The Great USC Chinese Homonym Panic of 2020
I wanted to follow up on this story briefly by linking to some news accounts of the matter—CNN (Jessie Yeung), BBC (Kerry Allen), and the New Zealand Herald; the first two add some material on international reactions, e.g. (from CNN):
The controversy has even made waves on social media across Asia; many in Hong Kong, Taiwan and mainland China responded with disbelief, sympathy for Patton, and a fair bit of ridicule.
Numerous comments on the Chinese social media site Weibo pointed to the Chinese song “Sunshine Rainbow Little White Horse” by Wowkie Zhang, in which nei ge is repeated throughout the chorus. [I listened to it, and it does have an absurd bizarro rap quality to it. -EV]
Other Weibo users echoed American criticisms that this may be an example of cultural sensitivity gone wrong, with a few comments likening the incident to “literary inquisition,” the historical Chinese persecution of intellectuals for their writings.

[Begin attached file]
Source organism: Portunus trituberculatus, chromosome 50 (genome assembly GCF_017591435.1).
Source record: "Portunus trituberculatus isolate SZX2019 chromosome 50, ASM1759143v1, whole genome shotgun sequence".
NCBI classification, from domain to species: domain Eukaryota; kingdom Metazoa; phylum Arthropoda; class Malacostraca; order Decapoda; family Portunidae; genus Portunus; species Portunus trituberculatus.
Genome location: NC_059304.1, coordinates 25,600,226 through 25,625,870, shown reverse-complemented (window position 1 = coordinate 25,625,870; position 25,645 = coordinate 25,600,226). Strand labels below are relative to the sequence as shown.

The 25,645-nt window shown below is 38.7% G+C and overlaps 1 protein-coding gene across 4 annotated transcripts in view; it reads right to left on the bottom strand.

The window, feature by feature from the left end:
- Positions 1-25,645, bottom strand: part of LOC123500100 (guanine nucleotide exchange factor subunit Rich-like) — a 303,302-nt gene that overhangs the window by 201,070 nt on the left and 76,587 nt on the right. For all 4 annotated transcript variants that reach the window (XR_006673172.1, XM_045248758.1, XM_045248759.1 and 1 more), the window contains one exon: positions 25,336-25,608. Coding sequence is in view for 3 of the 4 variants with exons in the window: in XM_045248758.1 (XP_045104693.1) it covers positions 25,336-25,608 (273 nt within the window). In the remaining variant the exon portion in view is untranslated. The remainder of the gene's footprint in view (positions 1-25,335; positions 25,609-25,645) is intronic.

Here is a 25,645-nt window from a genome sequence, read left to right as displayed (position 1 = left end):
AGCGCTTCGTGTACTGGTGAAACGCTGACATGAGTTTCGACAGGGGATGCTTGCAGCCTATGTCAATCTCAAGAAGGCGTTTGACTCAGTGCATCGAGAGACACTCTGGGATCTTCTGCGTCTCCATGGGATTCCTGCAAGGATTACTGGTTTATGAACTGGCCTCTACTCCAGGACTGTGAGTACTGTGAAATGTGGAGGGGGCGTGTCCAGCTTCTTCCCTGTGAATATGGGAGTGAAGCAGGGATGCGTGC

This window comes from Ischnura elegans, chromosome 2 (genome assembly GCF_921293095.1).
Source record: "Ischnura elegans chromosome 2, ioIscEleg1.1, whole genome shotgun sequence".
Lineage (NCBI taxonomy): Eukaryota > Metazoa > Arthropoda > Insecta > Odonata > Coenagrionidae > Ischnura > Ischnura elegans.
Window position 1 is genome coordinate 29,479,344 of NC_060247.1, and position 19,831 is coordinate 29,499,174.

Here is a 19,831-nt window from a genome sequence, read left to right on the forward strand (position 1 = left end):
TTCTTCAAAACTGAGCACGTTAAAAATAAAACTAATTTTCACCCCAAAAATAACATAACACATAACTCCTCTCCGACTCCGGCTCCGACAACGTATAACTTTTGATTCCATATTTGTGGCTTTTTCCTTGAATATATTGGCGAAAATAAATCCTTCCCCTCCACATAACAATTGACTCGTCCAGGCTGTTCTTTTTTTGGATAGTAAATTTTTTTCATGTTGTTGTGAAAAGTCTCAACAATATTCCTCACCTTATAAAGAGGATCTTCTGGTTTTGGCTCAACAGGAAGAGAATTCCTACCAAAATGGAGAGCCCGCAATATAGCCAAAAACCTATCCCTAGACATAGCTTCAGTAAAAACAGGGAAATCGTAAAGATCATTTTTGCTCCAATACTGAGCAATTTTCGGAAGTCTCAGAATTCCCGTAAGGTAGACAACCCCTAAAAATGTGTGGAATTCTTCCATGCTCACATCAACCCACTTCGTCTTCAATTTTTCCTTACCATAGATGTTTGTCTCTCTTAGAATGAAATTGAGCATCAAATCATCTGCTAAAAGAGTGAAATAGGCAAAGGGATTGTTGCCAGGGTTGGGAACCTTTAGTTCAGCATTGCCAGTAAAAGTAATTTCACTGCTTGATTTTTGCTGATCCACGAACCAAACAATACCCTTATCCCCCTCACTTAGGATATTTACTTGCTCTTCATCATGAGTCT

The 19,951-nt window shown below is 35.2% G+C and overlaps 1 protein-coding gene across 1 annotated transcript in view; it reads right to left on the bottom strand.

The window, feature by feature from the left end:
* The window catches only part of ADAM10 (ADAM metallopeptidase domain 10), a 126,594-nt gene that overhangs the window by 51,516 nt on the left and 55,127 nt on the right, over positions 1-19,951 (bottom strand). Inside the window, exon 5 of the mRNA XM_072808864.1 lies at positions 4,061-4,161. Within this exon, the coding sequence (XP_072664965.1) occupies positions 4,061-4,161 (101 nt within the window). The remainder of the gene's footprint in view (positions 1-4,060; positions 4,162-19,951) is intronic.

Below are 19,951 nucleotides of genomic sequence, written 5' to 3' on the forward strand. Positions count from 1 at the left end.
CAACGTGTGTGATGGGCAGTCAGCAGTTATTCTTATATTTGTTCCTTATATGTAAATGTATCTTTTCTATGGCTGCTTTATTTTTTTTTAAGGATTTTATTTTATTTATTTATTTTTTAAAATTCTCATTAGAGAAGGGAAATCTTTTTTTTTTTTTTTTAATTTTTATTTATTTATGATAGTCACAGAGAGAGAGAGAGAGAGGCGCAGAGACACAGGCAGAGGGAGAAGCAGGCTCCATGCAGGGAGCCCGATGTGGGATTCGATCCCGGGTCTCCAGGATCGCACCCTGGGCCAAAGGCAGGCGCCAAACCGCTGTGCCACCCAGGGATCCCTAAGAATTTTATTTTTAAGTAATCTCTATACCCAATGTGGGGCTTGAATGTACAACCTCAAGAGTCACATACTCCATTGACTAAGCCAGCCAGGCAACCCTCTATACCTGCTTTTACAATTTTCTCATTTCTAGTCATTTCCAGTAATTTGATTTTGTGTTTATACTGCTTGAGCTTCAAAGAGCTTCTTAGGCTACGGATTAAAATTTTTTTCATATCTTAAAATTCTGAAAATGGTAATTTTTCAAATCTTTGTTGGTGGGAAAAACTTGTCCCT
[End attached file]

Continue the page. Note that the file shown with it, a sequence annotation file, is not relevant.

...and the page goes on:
“I’ve watched the video of the professor’s class, and read the email letter his students sent, and the statement from the school,” one person wrote on Weibo. “I only want to say, this is ridiculous. It’s just too ridiculous.”
I also wanted to mention an e-mail that I’ve been sending since Monday, in various versions, to various people. I haven’t gotten any substantive answer, but I thought I’d flag the question:
One thing that nags me about the Patton matter is that all the news accounts report just that the complaint came in an e-mail by “Black MBA Candidates c/o 2022.” Is there any information on how many students signed on to the e-mail, or confirmation that they were indeed black MBA candidates in the class of 2022? At least the counterletter from the 100+ students has names, and a few searches on the more unusual names suggest they check out. I just wonder whether this might have been either a prank that the Dean fell for [I assume not, but who knows?], or perhaps a reaction of a very small and unrepresentative group of black students who managed to be seen as speaking for black students generally just by dint of their signature.
Of course, it’s also possible that this did come from all, most, or many of the class of 2022 black MBA candidates; and of course my substantive view on the matter doesn’t turn on that. But I’m always interested, just as a student of organizational politics, in how these things develop (especially in a situation where a school should recognize that either of the obvious options can create possibly bad publicity, indeed possibly bad worldwide publicity).
If anyone does know the answer, please let me know!
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